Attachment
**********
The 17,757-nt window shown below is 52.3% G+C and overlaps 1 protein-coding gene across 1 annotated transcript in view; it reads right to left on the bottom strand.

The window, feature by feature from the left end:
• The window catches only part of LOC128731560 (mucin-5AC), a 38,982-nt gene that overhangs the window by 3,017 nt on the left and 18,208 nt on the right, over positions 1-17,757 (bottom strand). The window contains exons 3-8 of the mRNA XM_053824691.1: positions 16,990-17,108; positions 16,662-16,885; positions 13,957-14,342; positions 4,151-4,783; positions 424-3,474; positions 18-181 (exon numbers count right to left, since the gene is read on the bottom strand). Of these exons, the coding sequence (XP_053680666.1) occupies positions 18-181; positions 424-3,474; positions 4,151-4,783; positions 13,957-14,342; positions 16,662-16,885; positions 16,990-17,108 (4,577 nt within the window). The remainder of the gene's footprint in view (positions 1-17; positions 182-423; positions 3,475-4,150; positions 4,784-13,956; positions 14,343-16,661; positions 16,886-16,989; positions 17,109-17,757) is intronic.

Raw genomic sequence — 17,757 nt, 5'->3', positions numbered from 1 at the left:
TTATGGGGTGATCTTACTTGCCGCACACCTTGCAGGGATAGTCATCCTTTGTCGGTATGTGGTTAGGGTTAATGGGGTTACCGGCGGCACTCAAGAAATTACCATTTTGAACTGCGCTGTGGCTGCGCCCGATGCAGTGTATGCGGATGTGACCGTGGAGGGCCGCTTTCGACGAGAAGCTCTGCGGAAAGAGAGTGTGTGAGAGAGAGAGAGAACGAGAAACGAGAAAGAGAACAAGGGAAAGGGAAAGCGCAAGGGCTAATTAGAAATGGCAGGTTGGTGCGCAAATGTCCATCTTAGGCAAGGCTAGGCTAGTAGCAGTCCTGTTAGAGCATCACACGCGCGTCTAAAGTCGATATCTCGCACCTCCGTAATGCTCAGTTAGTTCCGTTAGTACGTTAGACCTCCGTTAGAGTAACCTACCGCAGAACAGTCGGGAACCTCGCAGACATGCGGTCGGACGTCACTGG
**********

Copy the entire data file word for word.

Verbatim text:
The 17,757-nt window shown below is 52.3% G+C and overlaps 1 protein-coding gene across 1 annotated transcript in view; it reads right to left on the bottom strand.

The window, feature by feature from the left end:
• The window catches only part of LOC128731560 (mucin-5AC), a 38,982-nt gene that overhangs the window by 3,017 nt on the left and 18,208 nt on the right, over positions 1-17,757 (bottom strand). The window contains exons 3-8 of the mRNA XM_053824691.1: positions 16,990-17,108; positions 16,662-16,885; positions 13,957-14,342; positions 4,151-4,783; positions 424-3,474; positions 18-181 (exon numbers count right to left, since the gene is read on the bottom strand). Of these exons, the coding sequence (XP_053680666.1) occupies positions 18-181; positions 424-3,474; positions 4,151-4,783; positions 13,957-14,342; positions 16,662-16,885; positions 16,990-17,108 (4,577 nt within the window). The remainder of the gene's footprint in view (positions 1-17; positions 182-423; positions 3,475-4,150; positions 4,784-13,956; positions 14,343-16,661; positions 16,886-16,989; positions 17,109-17,757) is intronic.

Raw genomic sequence — 17,757 nt, 5'->3', positions numbered from 1 at the left:
TTATGGGGTGATCTTACTTGCCGCACACCTTGCAGGGATAGTCATCCTTTGTCGGTATGTGGTTAGGGTTAATGGGGTTACCGGCGGCACTCAAGAAATTACCATTTTGAACTGCGCTGTGGCTGCGCCCGATGCAGTGTATGCGGATGTGACCGTGGAGGGCCGCTTTCGACGAGAAGCTCTGCGGAAAGAGAGTGTGTGAGAGAGAGAGAGAACGAGAAACGAGAAAGAGAACAAGGGAAAGGGAAAGCGCAAGGGCTAATTAGAAATGGCAGGTTGGTGCGCAAATGTCCATCTTAGGCAAGGCTAGGCTAGTAGCAGTCCTGTTAGAGCATCACACGCGCGTCTAAAGTCGATATCTCGCACCTCCGTAATGCTCAGTTAGTTCCGTTAGTACGTTAGACCTCCGTTAGAGTAACCTACCGCAGAACAGTCGGGAACCTCGCAGACATGCGGTCGGACGTCACTGG